If you want to enjoy farm-to-table meat and eggs at home, there’s a new option in the metro-east where you can find freezer staples like hamburger, steak and chicken.
Located at 8801 Main St., Main Street Pastures in St. Rose could soon become a destination for more local consumers who want to take the mystery out of their meat.
“It’s comforting knowing where your food comes from,” Jill Vonder Haar said, sitting outside of their Clinton County home. "There's a taste difference."
The Vonder Haar family sells “pasture-raised" meat. That means their cattle, pigs and chickens graze on the food they grow on the farm. The alternative would be giving them feed from somewhere else and housing the animals in cages with concrete floors.
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Even though that's a common way of raising livestock, they don't do that at Main Street Pastures. Instead, their animals graze and roam on the pasture – a practice that's not popular anymore, Chad Vonder Haar said.
It’s a labor intensive job, but one that's worth his time because their customers can taste the difference in their meat.
"We're trying to make the right choice at every turn," Chad Vonder Haar said on recent Tuesday morning at the farm.
Farm-to-table isn’t just a trend or a catch phrase for the Vonder Haar Family.
It’s a way of life.
That’s why they want more families in the metro-east to try the meat and eggs from their 100-acre farm.
Their freezer is stocked with chicken, beef and pork. Bacon flies off the shelf.
The family sells the meat in bundles to promote their products. This month’s special includes five pounds of ground beef and five slices of hickory smoked ham (one pound each) for $30.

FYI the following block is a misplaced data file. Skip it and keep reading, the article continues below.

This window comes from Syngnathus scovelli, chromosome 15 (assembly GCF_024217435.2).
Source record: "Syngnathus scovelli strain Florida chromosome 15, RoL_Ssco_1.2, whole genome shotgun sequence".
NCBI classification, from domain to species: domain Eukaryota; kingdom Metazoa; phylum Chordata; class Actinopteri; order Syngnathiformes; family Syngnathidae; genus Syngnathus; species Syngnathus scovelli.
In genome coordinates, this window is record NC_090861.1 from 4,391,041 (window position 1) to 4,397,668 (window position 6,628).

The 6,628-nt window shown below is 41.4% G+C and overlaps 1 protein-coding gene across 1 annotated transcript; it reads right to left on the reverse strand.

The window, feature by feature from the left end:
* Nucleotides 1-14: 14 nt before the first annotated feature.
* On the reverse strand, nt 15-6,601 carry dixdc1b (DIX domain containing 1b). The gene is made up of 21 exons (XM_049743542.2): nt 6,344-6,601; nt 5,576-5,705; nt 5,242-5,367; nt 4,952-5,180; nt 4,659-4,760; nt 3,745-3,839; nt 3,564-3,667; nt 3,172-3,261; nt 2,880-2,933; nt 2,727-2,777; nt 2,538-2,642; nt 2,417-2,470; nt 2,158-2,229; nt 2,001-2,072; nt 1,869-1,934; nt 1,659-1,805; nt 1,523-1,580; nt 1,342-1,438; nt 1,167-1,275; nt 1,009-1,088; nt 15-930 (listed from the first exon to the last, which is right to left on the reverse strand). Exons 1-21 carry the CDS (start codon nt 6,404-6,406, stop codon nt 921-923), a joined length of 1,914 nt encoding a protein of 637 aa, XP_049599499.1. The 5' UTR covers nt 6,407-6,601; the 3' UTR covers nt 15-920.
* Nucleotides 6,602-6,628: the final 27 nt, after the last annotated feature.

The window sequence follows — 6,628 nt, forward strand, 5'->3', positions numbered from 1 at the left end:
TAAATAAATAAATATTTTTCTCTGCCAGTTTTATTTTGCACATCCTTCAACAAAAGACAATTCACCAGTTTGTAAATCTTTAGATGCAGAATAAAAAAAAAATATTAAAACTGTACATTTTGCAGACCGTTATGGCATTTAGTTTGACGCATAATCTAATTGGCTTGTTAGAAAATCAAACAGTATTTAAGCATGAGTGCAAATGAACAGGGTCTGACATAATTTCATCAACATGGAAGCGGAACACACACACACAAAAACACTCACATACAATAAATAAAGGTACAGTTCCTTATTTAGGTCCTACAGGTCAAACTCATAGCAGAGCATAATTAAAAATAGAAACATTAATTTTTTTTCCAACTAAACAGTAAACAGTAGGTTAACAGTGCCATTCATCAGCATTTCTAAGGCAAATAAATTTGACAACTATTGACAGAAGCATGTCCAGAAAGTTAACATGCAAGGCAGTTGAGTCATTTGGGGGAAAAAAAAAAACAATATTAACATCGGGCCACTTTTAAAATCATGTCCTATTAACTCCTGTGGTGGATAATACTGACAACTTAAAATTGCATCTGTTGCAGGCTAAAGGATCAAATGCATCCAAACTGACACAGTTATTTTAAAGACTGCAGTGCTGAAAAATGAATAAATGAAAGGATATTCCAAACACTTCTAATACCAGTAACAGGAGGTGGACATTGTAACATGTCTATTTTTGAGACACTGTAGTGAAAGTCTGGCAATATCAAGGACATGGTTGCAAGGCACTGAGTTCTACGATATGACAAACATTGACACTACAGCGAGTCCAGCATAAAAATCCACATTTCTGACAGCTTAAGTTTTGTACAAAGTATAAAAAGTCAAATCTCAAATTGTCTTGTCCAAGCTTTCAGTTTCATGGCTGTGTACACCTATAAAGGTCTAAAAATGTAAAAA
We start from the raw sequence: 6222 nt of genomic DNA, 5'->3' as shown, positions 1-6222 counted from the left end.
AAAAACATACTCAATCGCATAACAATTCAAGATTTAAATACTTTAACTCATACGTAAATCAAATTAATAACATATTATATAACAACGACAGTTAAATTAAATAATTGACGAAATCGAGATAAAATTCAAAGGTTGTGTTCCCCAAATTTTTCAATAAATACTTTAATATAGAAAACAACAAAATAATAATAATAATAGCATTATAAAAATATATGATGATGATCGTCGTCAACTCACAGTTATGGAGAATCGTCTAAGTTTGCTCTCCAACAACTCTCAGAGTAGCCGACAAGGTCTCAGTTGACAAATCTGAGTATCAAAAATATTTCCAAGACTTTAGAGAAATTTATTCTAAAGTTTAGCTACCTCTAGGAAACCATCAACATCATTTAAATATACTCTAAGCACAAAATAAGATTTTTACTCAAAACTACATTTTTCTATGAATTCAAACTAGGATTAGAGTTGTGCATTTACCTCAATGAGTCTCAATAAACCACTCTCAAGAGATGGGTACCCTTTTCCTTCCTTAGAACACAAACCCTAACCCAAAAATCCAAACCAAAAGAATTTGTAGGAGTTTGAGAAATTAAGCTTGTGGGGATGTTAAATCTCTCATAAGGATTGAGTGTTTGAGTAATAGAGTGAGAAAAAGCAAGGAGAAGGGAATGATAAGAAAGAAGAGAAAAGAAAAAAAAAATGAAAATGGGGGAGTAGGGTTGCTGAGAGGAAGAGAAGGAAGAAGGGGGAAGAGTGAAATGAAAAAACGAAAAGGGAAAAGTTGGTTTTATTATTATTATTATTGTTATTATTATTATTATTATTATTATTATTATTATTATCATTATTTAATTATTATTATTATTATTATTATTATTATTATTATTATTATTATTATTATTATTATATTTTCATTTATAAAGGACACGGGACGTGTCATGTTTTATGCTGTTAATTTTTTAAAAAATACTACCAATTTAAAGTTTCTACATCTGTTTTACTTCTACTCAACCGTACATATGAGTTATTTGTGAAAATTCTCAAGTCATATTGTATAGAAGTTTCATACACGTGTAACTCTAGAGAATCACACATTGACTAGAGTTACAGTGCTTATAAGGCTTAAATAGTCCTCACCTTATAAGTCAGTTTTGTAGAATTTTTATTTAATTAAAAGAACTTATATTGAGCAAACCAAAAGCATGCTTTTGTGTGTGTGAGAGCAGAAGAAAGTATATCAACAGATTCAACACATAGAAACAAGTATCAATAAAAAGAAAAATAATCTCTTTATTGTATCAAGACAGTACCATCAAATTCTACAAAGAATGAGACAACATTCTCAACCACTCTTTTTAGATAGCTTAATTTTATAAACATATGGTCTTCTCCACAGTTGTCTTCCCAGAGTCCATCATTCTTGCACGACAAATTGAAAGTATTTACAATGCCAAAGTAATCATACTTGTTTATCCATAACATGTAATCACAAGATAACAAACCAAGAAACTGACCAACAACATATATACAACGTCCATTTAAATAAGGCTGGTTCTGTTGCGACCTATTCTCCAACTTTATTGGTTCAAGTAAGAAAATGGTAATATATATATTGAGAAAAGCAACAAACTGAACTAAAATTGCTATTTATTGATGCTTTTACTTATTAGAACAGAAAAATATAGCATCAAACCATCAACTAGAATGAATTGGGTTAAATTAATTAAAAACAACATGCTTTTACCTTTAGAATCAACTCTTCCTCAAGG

In their refrigerator, you’ll find eggs – one of their most popular items.
At $3.50 a dozen, the free-range eggs are more expensive than what you’ll find in the grocery store. But the Vonder Haar family believes there’s value in knowing how an animal is raised before it lands on your plate.
“We raise everything on the pasture throughout most of the year,” the Vonder Haar's family biography explains. “We love watching the cattle graze on green pastures and chickens scratching for bugs and seeds. We don’t use any hormones, feed non-GMO corn, and only use antibiotics when necessary.”
They’re becoming well known around St. Rose and Breese for the eggs and meat they sell at the local farmer’s market. They sell the products every week as a family.
The Vonder Haar children, Ashlyn, Caitlyn, Lauryn, and Evan, help out around the farm and tend their livestock. They are the fifth generation of farmers in the family on their father’s side.
“We knew we wanted to do this for our kids, you know,” Jill Vonder Haar said. “We wanted them to experience the animals and have responsibility.”
About 250 animals live on their farm. Half are chickens; the others are cows, goats and pigs. Their customers are welcome to check out the farm, and soon the community could be invited to learn more about their passion if things continue to grow at a steady rate.